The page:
A new letter from Russian officials to the International Olympic Committee provides no new answers about how the country’s law banning “gay propaganda” will be applied to those participating in the 2014 Winter Games. Though the IOC’s response suggests that gay athletes and attendees at the Olympics will be safe, the statement actually suggests that not even LGBT allies will be protected.
The letter from Russian Deputy Prime Minister Dmitry Kozak offers this carefully crafted quote: The anti-gay law “cannot be regarded as discrimination based on sexual orientation.” The IOC suggests this means that “everyone will be welcome at the Games in Sochi regardless of their sexual orientation.” This, however, was never in question.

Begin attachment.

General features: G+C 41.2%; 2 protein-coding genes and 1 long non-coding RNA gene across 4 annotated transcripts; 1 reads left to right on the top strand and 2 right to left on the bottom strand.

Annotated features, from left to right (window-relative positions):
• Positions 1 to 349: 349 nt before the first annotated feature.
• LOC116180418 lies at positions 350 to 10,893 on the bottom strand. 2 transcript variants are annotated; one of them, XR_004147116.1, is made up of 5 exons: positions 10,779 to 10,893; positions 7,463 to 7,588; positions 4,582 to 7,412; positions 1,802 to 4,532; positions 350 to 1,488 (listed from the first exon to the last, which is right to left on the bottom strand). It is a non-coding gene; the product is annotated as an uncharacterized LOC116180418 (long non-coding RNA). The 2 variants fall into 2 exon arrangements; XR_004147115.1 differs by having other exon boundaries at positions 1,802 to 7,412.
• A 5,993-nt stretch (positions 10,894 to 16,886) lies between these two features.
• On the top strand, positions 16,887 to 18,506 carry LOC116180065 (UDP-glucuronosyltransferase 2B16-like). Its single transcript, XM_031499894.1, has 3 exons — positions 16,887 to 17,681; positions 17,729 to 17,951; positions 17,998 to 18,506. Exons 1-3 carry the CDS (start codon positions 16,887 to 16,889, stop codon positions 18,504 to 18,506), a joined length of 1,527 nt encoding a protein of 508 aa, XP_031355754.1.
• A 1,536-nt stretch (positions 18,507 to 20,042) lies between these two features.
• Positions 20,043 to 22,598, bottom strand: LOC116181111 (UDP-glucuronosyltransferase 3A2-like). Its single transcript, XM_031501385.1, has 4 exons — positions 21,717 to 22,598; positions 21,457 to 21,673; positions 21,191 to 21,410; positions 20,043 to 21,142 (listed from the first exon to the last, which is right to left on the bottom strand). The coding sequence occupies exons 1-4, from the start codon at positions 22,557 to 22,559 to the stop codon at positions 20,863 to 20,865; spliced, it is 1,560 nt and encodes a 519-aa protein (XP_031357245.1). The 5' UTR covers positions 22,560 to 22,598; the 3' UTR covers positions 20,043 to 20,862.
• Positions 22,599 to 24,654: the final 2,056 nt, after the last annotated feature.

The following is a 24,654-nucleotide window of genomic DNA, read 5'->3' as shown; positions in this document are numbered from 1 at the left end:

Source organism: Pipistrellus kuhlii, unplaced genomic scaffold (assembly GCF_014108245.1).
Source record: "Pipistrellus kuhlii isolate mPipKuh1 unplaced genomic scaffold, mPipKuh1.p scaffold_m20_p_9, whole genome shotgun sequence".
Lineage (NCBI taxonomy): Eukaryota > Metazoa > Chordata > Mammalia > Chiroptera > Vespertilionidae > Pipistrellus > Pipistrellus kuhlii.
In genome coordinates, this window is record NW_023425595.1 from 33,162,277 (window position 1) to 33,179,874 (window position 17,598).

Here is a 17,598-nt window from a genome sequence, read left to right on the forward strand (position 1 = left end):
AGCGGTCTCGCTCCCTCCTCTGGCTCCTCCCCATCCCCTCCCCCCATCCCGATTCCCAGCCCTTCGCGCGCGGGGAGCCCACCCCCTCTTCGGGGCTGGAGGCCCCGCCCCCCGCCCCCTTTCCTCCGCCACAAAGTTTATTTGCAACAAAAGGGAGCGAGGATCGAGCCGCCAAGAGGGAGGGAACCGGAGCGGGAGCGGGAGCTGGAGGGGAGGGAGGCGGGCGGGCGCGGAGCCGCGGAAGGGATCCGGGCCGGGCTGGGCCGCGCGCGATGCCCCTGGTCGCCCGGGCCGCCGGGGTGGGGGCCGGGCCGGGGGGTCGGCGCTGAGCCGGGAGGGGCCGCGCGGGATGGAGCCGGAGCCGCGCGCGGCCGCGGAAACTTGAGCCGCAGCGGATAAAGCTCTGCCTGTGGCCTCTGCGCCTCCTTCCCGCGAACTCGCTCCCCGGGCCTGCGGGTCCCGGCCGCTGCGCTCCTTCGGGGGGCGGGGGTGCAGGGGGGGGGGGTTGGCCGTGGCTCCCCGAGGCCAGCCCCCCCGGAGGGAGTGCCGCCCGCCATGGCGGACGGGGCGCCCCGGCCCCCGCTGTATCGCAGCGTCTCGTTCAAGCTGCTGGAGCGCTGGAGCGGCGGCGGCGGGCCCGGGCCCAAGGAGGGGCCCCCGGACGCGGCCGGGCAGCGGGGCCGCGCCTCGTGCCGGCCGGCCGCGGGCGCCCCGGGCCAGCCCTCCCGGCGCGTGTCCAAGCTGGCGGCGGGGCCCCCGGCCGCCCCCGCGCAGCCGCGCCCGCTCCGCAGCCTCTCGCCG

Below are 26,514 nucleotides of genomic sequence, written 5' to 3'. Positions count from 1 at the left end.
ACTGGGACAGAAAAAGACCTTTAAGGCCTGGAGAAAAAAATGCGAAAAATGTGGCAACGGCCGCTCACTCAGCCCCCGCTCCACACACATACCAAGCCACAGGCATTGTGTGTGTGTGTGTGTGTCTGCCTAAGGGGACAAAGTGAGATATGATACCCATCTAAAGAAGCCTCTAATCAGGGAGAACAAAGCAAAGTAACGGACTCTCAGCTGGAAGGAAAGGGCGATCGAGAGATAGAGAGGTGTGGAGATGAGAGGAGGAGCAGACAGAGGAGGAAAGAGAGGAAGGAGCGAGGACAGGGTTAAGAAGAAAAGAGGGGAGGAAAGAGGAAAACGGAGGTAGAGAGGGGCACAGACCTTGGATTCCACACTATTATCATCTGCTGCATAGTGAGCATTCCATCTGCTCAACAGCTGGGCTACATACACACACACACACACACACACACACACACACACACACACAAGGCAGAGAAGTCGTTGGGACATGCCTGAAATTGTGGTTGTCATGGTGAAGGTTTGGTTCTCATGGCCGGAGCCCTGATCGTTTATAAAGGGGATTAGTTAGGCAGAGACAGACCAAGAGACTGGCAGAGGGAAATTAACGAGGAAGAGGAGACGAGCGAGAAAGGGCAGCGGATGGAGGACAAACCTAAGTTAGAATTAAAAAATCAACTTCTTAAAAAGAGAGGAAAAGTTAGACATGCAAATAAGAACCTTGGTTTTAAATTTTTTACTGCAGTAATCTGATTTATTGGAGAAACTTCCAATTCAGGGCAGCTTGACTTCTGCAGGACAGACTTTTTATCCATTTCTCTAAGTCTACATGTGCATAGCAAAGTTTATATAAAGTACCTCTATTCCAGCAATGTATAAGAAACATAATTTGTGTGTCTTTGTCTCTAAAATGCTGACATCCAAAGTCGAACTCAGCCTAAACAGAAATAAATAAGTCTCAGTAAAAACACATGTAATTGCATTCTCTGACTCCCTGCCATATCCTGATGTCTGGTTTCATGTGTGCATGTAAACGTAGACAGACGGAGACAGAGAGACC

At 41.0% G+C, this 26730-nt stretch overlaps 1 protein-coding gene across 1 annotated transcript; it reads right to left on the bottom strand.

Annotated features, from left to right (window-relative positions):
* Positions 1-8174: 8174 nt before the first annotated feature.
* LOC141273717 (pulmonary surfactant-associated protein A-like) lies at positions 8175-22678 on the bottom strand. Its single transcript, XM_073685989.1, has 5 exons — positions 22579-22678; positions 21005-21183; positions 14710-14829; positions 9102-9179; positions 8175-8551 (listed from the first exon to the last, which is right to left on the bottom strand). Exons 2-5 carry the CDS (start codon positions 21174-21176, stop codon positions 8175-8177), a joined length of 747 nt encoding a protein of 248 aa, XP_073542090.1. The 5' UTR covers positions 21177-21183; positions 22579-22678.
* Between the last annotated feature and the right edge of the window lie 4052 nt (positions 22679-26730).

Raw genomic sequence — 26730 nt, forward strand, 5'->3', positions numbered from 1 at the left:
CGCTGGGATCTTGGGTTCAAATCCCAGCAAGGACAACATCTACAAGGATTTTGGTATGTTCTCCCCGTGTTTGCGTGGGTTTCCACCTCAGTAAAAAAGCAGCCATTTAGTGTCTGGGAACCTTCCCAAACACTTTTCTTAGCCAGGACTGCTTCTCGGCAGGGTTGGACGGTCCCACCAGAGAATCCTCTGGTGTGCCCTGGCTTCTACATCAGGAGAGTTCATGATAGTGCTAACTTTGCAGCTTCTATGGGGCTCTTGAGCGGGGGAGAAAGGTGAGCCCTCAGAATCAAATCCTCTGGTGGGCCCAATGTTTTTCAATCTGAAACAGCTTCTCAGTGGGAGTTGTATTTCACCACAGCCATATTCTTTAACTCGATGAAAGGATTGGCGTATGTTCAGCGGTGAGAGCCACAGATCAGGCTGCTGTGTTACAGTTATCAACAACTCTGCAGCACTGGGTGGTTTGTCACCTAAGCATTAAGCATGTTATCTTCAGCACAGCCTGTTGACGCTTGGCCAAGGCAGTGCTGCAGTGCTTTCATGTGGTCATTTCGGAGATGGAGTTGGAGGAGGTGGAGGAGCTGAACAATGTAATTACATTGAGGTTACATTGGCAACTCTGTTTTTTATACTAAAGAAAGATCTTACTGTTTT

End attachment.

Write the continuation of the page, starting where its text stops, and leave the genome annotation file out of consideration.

Russia’s law imposes a sort of “Don’t Ask, Don’t Tell” policy nationwide. Any public display or advocacy on behalf of the gay community could arguably be construed as “propaganda.” Kozak, himself, asserts in the letter that the law enforces a “restriction of information that promotes non-traditional sexual relationships among children” and that the law will “apply equally to all persons.” Thus, if an athlete wears a rainbow pin and there’s at least one child in the stands, the athlete could be considered in violation of the law.
In other words, the Olympic situation for LGBT individuals continues to be exactly as feared before. The law does not discriminate against gay people, but it does discriminate against homosexuality. IOC has taken the bait of Russia’s spin, but done little to alleviate concerns about safety.
The IOC has refused to provide a copy of the Russian letter to LGBT news outlets like the Washington Blade.